The consumption of raw or undercooked animal products, including milk and meat, carries a high risk of infection from a variety of organisms. Animal products processed appropriately through cooking or pasteurization are safe for consumption, but should also be handled with care to avoid cross-contamination with uncooked foods. Camel meat and camel milk are nutritious products that can be consumed after pasteurization, cooking, or other heat treatments.
Until more is understood about MERS-CoV, people with diabetes, renal failure, chronic lung disease, and immunocompromised persons are considered to be at high risk of severe disease from MERS-CoV infection. Especially in the Middle East, this group of people should avoid contact with dromedary camels, consuming raw camel milk or camel urine, as well as eating meat that has not been properly cooked.
Camel farm and slaughterhouse workers should practice good personal hygiene, including frequent hand washing, facial protection, and protective clothing (which should be removed after work and washed daily). Workers should also avoid exposing family members to soiled work clothing, shoes, or other items that may have come into contact with camels or camel excretions. Sick animals should never be slaughtered for consumption. People should avoid direct contact with any animal that has been confirmed positive for MERS-CoV infection.
Advice for those who travel to the Middle East
WHO does not recommend the application of any travel or trade restrictions or entry screening related to MERS-CoV. However, recommended actions are:
-advise travellers with pre-existing medical conditions to avoid contact with dromedary camels in the Middle East, and in other countries where infected dromedaries have been identified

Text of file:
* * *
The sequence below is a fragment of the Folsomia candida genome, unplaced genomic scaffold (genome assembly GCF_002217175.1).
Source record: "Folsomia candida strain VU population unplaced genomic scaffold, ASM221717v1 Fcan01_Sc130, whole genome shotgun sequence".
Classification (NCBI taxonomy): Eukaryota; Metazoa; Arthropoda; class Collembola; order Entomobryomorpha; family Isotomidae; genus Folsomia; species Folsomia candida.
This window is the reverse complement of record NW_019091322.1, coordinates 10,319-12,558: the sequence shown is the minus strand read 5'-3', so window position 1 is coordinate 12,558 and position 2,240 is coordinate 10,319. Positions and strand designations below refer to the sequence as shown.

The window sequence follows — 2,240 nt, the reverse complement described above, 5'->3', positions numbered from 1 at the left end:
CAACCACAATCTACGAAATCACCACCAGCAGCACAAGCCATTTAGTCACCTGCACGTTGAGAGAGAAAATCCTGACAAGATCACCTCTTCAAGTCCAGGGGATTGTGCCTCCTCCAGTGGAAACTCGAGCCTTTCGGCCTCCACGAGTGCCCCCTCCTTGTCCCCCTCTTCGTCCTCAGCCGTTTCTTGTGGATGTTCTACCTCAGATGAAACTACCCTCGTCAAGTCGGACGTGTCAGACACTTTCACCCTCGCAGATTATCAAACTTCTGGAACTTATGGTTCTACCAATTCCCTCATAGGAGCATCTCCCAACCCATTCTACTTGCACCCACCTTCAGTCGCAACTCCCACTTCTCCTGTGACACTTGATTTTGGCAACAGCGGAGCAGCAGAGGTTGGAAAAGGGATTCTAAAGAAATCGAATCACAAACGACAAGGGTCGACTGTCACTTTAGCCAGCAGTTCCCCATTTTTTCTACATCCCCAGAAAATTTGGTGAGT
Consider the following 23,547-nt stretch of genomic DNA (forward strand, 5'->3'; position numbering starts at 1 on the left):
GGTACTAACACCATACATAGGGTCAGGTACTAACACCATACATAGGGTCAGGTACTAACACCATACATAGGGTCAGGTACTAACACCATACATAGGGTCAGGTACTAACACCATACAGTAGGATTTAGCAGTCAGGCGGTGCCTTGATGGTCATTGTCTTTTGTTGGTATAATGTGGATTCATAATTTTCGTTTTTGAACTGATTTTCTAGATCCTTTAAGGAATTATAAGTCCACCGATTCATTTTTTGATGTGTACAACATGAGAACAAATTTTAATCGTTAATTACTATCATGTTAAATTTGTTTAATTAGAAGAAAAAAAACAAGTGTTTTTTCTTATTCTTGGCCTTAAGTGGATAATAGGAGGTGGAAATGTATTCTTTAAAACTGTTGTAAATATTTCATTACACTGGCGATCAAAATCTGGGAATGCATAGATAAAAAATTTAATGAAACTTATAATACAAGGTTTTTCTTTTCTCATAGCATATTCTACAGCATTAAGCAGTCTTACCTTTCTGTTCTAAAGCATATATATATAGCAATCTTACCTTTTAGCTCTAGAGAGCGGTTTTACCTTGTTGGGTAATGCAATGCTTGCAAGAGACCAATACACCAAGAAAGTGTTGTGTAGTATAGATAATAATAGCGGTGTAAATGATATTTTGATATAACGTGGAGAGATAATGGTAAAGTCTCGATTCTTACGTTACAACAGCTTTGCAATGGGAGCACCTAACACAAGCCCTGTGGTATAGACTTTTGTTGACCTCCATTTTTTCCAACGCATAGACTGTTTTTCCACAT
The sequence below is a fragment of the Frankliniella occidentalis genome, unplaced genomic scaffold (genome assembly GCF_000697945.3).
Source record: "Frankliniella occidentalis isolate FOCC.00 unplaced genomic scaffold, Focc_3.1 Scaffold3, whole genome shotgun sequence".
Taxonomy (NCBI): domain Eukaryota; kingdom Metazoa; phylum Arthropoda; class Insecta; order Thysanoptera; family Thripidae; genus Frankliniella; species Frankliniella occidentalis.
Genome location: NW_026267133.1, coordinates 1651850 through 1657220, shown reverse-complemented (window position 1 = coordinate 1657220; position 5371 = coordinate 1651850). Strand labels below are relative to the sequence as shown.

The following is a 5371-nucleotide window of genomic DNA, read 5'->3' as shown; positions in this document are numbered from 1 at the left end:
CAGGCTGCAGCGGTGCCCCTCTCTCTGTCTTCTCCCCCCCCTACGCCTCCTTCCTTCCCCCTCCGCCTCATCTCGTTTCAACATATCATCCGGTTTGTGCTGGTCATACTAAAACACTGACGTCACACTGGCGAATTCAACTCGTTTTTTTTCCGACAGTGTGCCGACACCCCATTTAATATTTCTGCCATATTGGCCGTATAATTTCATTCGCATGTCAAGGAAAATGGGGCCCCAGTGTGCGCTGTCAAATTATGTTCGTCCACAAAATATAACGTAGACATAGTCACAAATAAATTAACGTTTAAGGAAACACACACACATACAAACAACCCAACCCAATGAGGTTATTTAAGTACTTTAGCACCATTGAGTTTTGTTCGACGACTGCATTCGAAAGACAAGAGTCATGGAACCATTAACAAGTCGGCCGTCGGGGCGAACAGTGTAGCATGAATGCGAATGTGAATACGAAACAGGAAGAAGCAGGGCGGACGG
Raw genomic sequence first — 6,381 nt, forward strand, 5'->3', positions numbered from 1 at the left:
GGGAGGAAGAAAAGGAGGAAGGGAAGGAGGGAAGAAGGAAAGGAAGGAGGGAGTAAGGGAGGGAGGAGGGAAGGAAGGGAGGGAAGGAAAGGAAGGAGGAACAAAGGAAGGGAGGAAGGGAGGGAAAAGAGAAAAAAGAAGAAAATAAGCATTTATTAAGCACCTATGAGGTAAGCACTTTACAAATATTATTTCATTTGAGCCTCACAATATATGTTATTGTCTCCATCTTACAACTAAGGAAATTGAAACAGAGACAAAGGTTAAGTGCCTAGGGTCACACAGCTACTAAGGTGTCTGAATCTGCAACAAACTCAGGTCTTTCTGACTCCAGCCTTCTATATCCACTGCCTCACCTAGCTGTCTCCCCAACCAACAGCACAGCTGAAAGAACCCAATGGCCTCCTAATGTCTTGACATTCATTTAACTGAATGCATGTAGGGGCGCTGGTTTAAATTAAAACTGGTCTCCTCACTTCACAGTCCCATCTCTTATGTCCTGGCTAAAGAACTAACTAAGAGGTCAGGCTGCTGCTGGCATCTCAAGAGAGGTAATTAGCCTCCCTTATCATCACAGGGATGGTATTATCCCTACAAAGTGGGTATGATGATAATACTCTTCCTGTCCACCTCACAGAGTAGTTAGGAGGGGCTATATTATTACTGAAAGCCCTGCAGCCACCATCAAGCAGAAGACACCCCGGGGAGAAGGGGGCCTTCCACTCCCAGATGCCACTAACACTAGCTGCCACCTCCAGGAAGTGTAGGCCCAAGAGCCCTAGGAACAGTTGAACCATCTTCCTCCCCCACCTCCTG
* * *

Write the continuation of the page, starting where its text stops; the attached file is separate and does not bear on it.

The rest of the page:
-until more is understood about MERS-CoV, people with diabetes, renal failure, chronic lung disease, and immunocompromised persons are considered to be at high risk of severe disease from MERS-CoV infection. Therefore, these people should avoid close contact with animals, particularly dromedaries, when visiting farms, markets, or barn areas where the virus is known to be potentially circulating. General hygiene measures, such as regular hand washing before and after touching animals and avoiding contact with sick animals, should be adhered to
-advise travellers who develop a significant acute respiratory illness with fever and cough (severe enough to interfere with usual daily activities) to: minimise their contact with others to keep from infecting them; cover their mouth and nose with a tissue when coughing or sneezing, then discard the tissue in the trash after use and wash hands afterwards, or, if this is not possible, to cough or sneeze into the upper sleeves of their clothing, but not into their hands; and report to medical staff as soon as possible
-advise returning travellers from the Middle East that if they develop a significant acute respiratory illness with fever and cough (severe enough to interfere with usual daily activities) during the two weeks after their return, they should seek medical attention, immediately notify their local health authority and disclose their recent travel history
-advise persons who have had close contact with a traveller with a significant acute respiratory illness with fever and cough (severe enough to interfere with usual daily activities) and who themselves develop such an illness to report to local health authorities to be monitored for MERS-CoV infection
Adapted from WHO (Jan 18, 2018)